Edwards has tuned it all out, and on Saturday he did his talking on the track.
Edwards won the pole for Sunday's season finale at Homestead-Miami Speedway, where the Sprint Cup Series championship will be decided. Edwards goes into the race with a three-point lead over Stewart, who qualified 15th. One of the two will bring an official end to Jimmie Johnson's record five-year run, and the pole-winning run seemed to indicate Edwards is on pace.
Is it all lining up for Edwards to win his first Cup title?
"I don't know that I believe in fate, but I do believe that things happen for a reason," Edwards said. "I do believe that whatever you encounter you have to treat as if that's just the way it's supposed to be. But, yeah, this is going really well so far and, hopefully, this helps us all race. We didn't need to qualify poorly, get a poor pit stall, have some little thorn in our side the whole race, so this will hopefully help us for the whole event."
But Stewart, a two-time champion, cautioned there's still 400 miles to be run.
"Don't start etching his name on the trophy yet," said Stewart, who is bidding to become the first owner/driver to win the title since Alan Kulwicki in 1992. "I'm excited about it. I'm not known to be much of a qualifier, so 15th, I'm pretty content."
Kurt Busch qualified fourth and was followed by Penske Racing teammate Brad Keselowski, Edwards teammate Matt Kenseth and Jeff Gordon. Greg Biffle, another Edwards teammate, qualified eighth while Johnson and Denny Hamlin rounded out the top 10.
Stewart's lap for the 15th starting spot was 173.332 mph in a Chevrolet.
He and Edwards had decidedly different strategies during Saturday's two practice sessions. Rain washed out all Cup activity on Friday, so Edwards and Stewart had to get the most of their 2½ hours on the track.
In the first session, Edwards ran 49 laps and his 10-lap average ranked second overall. Stewart ran 30 laps and ranked third in 10-lap average.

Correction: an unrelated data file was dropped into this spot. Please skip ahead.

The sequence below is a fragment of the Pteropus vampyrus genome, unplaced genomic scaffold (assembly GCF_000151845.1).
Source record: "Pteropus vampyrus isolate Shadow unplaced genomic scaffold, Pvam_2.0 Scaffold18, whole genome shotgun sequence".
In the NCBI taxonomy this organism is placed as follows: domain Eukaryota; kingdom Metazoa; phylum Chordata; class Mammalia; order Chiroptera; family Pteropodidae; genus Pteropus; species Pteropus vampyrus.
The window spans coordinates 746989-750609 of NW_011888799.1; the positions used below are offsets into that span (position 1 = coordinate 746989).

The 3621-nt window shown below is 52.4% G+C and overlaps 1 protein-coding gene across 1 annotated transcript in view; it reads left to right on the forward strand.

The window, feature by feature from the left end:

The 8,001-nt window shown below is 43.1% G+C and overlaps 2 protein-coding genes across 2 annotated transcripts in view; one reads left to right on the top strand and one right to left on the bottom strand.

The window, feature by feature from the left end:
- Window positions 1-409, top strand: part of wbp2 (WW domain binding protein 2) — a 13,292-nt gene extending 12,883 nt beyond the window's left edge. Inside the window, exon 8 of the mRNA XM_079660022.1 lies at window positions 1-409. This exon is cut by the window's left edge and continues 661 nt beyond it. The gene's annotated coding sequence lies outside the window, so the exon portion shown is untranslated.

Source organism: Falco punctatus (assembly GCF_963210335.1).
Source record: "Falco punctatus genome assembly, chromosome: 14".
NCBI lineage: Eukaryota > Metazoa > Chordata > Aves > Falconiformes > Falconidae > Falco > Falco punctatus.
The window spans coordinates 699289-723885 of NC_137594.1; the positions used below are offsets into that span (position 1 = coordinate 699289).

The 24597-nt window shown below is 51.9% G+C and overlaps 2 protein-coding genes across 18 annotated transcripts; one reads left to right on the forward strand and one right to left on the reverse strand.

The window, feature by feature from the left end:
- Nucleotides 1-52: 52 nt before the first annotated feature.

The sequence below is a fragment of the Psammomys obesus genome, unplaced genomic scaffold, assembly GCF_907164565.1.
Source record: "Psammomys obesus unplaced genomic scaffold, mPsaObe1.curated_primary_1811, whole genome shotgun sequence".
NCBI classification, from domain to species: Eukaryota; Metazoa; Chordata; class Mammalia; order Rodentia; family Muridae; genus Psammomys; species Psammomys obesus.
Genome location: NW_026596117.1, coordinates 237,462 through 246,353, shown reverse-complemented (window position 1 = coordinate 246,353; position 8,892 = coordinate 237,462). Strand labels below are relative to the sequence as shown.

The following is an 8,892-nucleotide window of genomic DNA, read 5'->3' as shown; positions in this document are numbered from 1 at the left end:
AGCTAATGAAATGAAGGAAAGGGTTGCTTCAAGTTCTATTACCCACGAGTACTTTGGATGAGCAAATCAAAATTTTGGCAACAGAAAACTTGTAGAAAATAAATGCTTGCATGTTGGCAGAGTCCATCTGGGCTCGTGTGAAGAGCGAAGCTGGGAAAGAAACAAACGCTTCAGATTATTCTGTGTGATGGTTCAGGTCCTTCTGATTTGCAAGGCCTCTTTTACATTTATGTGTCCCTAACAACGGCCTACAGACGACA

But in the second session, Edwards crew chief Bob Osborne switched the No. 99 into qualifying trim and Edwards ran only three laps, logging the fastest lap of the day.
"We ran the first practice completely in race trim and we felt the best strategy for us was to focus on race trim there, and then focus on qualifying trim the second practice," Edwards said. He said he cut a tire during the run, which might have been a blessing because it ended their session and "probably helped us from tuning the thing out of contention."
Stewart had a very busy second session, running 52 more laps and logging in at ninth overall in 10-lap average, and he was confident he had the better strategy.
"They're either going to look like geniuses doing it or not," he said of Edwards' strategy. "You look at how many laps we ran, we spent a lot of time trying to find the combination for race trim. We got the one-lap deal out of the way, now we have to worry about the 400 miles."
Edwards said he never checked Stewart's practice strategy, and didn't even know where his rival had qualified. His sole focus is on Sunday's race.
"I didn't pay any attention to them in practice," Edwards said. "I guess the deal is we've still got to go run this race and I know how tough those guys can be, so I'm not counting anything yet. We're just going to keep our heads down and work hard and go do the best we can."
That's been his attack this Chase, even as Stewart reeled off four wins to thrust himself into contention for a title that Stewart believed he had no chance at winning when the 10-race title-deciding series began in September. As Stewart climbed up in the standings and got within reach of Edwards, he tried a variety of one-liners and verbal jabs to get inside Edwards' head.
He kept it up Saturday after qualifying, and admitted he's had fun the last month.
"He's like an easy target. It's like bringing a knife to a gunfight," Stewart said. "He is a fun guy to pick at. He makes himself an easy target, so that makes it easier."
Edwards for the most part has not been rattled. He did seem at one point to grow weary of the gamesmanship in a joint news conference Thursday, but has yet to fold to the pressure.
Edwards has a great history at Homestead and that's helped him stay relaxed. He's a two-time winner at Homestead, is the defending race winner, and has 5.7 average finish in seven races.
He seemed to think Saturday that he can win the season finale.
"I'm not just giving you lip service: I'm here to do a job and to do it well and it truly doesn't matter what's said or what happens until that checkered flag falls," Edwards said.